To customize your experience with this keyboard, you’ll need the cleverly named Wootility desktop client. It’s available for Windows and macOS with a Linux version coming soon. This app lets you customize the color of each LED on the board however you like, and multiple profiles can be configured for different games.
The keycaps are ABS with shine-through legends. The quality is okay—similar to what you get with other consumer keyboards.
The Wooting One has analog data from all the switches, so it can basically pretend to be a game controller–it uses either Xinput or Direct Input. So, you can press a key down a little, and it’s like you nudged an analog stick slightly in one direction. The most obvious advantage here is that your WASD cluster movements can speed up or slow down based on how hard you press the switch.
There are some very cool options built into Wootility that are only possible thanks to the optical analog switches. You can change the analog curve of the gamepad output, which controls how much stick movement is emulated as you press. You can even change the actuation point of the switches to be higher or lower.
The board itself has a tenkeyless layout, so there’s no number pad. The top plate is aluminum, and the keys have a floating design. That exposes the edges of the switches under the keycap. You’ll be able to see some of the light spilling out under there, which is a fun effect.
On the underside, you’ve got flip-out feet and a micro USB port in a small recess. Removable cables are a nice bonus on a keyboard. You can get fancy themed cables to match your keycaps or just bundle up the stock cable when you’re moving the board around, so it doesn’t get in the way.

Gaming

I tested the Wooting One in a few games, and it worked mostly as expected. Analog input on a keyboard takes some getting used to, and some games won’t work correctly. While many PC games do support controllers, they won’t let you use a controller and a mouse at the same time. I was unable to get Fallout 4 to work with the Wooting One, but Doom and CounterStrike seem to work well. Rocket League works great after some fiddling with profiles.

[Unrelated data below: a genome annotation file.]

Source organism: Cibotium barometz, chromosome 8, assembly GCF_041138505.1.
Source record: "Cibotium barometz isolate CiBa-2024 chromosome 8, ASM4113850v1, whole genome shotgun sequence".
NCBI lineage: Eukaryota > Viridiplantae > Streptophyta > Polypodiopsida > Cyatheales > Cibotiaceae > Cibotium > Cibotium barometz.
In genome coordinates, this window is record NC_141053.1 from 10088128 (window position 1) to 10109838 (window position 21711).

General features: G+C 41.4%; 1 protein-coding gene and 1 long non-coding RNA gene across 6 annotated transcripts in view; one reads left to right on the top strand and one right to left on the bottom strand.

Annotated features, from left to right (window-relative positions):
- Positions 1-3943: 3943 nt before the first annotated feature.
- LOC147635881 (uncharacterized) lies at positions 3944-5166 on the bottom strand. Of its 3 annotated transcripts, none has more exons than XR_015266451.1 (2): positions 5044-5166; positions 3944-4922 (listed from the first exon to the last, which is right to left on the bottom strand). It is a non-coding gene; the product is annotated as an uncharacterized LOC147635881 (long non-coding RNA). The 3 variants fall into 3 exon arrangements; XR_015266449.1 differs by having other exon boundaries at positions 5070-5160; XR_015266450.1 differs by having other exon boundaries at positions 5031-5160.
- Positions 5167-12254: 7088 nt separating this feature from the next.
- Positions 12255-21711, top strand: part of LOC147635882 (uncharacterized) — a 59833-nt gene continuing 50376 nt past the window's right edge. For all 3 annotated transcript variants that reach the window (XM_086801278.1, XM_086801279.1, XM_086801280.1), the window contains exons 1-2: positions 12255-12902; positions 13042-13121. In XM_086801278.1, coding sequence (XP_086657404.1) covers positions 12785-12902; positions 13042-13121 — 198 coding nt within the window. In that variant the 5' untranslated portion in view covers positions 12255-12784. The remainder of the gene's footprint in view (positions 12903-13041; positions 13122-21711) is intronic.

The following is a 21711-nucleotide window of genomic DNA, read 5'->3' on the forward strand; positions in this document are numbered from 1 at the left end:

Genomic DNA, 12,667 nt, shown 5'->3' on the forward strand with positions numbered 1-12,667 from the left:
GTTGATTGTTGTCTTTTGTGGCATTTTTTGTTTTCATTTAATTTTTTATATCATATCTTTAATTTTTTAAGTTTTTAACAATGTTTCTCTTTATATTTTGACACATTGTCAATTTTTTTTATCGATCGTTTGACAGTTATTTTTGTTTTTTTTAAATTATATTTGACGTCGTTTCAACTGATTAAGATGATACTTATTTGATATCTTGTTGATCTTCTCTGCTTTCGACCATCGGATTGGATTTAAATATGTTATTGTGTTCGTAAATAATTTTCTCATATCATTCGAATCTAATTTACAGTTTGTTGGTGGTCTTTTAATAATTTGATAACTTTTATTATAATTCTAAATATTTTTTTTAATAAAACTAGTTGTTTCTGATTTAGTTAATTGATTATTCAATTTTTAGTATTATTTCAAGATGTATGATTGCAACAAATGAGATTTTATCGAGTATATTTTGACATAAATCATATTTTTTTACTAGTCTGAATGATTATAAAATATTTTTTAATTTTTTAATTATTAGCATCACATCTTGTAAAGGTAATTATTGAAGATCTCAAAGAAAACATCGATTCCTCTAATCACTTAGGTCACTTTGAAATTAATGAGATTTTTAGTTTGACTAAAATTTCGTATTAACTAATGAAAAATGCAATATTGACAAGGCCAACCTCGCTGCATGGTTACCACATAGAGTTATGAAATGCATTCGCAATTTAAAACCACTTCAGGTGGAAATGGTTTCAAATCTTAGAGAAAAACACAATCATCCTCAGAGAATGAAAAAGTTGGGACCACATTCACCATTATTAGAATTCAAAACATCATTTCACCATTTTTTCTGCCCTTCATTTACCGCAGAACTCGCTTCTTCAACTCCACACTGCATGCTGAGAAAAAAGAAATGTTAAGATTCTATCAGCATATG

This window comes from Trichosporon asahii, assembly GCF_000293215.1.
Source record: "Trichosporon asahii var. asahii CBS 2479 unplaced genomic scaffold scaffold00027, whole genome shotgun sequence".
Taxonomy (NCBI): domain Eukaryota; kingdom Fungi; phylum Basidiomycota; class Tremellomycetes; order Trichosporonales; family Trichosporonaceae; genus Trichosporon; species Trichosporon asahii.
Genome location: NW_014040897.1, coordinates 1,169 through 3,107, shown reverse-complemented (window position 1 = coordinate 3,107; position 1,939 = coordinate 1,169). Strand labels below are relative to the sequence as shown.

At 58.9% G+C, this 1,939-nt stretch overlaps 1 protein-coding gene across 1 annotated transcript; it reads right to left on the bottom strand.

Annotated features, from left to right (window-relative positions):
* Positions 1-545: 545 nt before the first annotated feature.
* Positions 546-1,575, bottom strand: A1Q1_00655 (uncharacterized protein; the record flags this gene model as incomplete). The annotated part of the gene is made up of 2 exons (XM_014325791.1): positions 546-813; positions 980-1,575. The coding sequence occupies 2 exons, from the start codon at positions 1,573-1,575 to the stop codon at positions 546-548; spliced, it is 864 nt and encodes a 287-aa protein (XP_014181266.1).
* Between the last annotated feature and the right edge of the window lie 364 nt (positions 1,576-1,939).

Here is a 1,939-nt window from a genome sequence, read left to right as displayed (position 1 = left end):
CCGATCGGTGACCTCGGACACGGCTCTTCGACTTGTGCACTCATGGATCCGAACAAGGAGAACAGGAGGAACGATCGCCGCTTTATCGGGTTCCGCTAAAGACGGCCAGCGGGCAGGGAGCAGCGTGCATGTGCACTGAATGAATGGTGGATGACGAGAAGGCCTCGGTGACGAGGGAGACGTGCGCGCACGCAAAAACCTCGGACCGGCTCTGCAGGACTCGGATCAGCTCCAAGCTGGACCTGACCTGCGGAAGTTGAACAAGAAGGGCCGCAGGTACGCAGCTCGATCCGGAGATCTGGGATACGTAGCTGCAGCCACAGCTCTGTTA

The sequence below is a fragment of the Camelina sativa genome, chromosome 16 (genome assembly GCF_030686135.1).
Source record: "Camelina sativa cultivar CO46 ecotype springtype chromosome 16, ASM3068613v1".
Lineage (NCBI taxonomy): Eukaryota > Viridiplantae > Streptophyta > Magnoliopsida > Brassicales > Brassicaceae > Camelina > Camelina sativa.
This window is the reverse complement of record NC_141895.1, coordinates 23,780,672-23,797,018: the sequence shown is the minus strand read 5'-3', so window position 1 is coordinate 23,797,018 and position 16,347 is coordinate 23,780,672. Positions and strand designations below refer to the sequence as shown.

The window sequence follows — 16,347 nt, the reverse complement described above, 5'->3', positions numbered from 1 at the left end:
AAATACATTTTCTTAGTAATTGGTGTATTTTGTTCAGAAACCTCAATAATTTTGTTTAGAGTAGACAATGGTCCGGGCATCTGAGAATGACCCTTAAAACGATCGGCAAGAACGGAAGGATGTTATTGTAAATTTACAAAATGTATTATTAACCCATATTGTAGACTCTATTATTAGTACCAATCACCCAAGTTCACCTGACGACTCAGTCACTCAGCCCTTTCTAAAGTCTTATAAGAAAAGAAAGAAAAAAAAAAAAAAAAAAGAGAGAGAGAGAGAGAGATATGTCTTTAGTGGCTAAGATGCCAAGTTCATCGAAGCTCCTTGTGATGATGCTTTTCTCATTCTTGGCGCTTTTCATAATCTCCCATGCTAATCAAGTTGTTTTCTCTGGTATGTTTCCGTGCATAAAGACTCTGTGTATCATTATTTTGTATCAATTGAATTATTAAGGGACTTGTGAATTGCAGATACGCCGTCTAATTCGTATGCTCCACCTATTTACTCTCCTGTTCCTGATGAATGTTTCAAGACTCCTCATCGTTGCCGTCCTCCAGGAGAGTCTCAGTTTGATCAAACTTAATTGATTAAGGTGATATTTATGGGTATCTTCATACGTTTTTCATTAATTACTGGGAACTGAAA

The Wooting One is far from a plug-and-play gaming experience right now, but it seems like you can get most games working. Is the analog input actually an advantage? I’m not completely sold on that yet. You’ve got about 2mm of travel that can be used for analog sensing (about half the total switch travel), and that means you need to carefully control how much pressure you apply. It’ll take practice to master this.
So, is this the gaming keyboard you’ve been wanting? Maybe… if you don’t mind tinkering with things to get them working. I don’t know that you’ll benefit much in a FPS, but driving and flying games could be much easier to play on the Wooting One. The optical analog switches are also super-cool. Pricing starts at $160, which is similar to other high-end keyboards marketed to gamers.

Joel Hruska
Yesterday, we reported on Logitech’s bone-headed decision to pull all support for its Harmony Link system in March 2018 . The issue was exacerbated by Logitech’s baffling decision to offer only Harmony Link customers with an existing warranty a free upgrade to the Harmony Hub, while giving earlier customers a 35 percent purchase price on an upgrade to the same.  None of this went over well with customers who had perfectly functional hardware already and weren’t interested in replacing it.
Now, Logitech has pulled something of an about-face. The company now promises that at some point between now and March 2018, it will provide a free Harmony Hub to existing Link owners. If you already redeemed your 35 percent discount on the Harmony Hub, the full amount of your purchase will be refunded and you will still receive the item.
HarmonyHub
First of all, it’s good Logitech is taking a better approach to this situation; offering customers a free upgrade is a better resolution than suddenly turning off their old hardware. But there’s a larger overarching issue at stake here that Logitech’s offer of a free Harmony Hub really doesn’t address: When is the hardware you purchase actually yours?
In its FAQ, Logitech writes: